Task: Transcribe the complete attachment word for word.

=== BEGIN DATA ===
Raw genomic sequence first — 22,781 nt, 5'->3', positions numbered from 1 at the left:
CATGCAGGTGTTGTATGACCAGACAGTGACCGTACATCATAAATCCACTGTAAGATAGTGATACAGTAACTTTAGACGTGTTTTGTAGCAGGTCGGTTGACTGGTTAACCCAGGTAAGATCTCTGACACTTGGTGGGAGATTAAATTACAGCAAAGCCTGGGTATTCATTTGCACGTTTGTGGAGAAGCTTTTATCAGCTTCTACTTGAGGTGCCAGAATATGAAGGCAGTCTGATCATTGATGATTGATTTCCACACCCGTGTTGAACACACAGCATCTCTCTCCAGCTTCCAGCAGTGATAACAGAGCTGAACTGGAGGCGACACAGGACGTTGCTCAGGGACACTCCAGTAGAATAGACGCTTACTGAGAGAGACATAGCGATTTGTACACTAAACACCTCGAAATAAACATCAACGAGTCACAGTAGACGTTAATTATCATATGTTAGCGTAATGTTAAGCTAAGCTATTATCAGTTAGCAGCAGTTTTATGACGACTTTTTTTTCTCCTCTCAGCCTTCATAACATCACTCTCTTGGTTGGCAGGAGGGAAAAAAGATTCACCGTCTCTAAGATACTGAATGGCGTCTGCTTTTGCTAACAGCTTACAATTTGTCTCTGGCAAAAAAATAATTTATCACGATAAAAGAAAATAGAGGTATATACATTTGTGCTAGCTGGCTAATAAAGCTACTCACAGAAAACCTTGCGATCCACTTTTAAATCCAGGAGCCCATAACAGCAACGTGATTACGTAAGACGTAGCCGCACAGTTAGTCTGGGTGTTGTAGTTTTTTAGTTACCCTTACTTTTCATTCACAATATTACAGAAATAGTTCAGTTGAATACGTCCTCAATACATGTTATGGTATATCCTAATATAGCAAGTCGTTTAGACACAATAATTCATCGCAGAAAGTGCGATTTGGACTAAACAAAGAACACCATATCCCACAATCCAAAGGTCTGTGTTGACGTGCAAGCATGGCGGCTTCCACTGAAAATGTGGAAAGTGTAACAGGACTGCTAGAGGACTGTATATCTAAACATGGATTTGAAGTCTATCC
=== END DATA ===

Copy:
Raw genomic sequence first — 22,781 nt, 5'->3', positions numbered from 1 at the left:
CATGCAGGTGTTGTATGACCAGACAGTGACCGTACATCATAAATCCACTGTAAGATAGTGATACAGTAACTTTAGACGTGTTTTGTAGCAGGTCGGTTGACTGGTTAACCCAGGTAAGATCTCTGACACTTGGTGGGAGATTAAATTACAGCAAAGCCTGGGTATTCATTTGCACGTTTGTGGAGAAGCTTTTATCAGCTTCTACTTGAGGTGCCAGAATATGAAGGCAGTCTGATCATTGATGATTGATTTCCACACCCGTGTTGAACACACAGCATCTCTCTCCAGCTTCCAGCAGTGATAACAGAGCTGAACTGGAGGCGACACAGGACGTTGCTCAGGGACACTCCAGTAGAATAGACGCTTACTGAGAGAGACATAGCGATTTGTACACTAAACACCTCGAAATAAACATCAACGAGTCACAGTAGACGTTAATTATCATATGTTAGCGTAATGTTAAGCTAAGCTATTATCAGTTAGCAGCAGTTTTATGACGACTTTTTTTTCTCCTCTCAGCCTTCATAACATCACTCTCTTGGTTGGCAGGAGGGAAAAAAGATTCACCGTCTCTAAGATACTGAATGGCGTCTGCTTTTGCTAACAGCTTACAATTTGTCTCTGGCAAAAAAATAATTTATCACGATAAAAGAAAATAGAGGTATATACATTTGTGCTAGCTGGCTAATAAAGCTACTCACAGAAAACCTTGCGATCCACTTTTAAATCCAGGAGCCCATAACAGCAACGTGATTACGTAAGACGTAGCCGCACAGTTAGTCTGGGTGTTGTAGTTTTTTAGTTACCCTTACTTTTCATTCACAATATTACAGAAATAGTTCAGTTGAATACGTCCTCAATACATGTTATGGTATATCCTAATATAGCAAGTCGTTTAGACACAATAATTCATCGCAGAAAGTGCGATTTGGACTAAACAAAGAACACCATATCCCACAATCCAAAGGTCTGTGTTGACGTGCAAGCATGGCGGCTTCCACTGAAAATGTGGAAAGTGTAACAGGACTGCTAGAGGACTGTATATCTAAACATGGATTTGAAGTCTATCC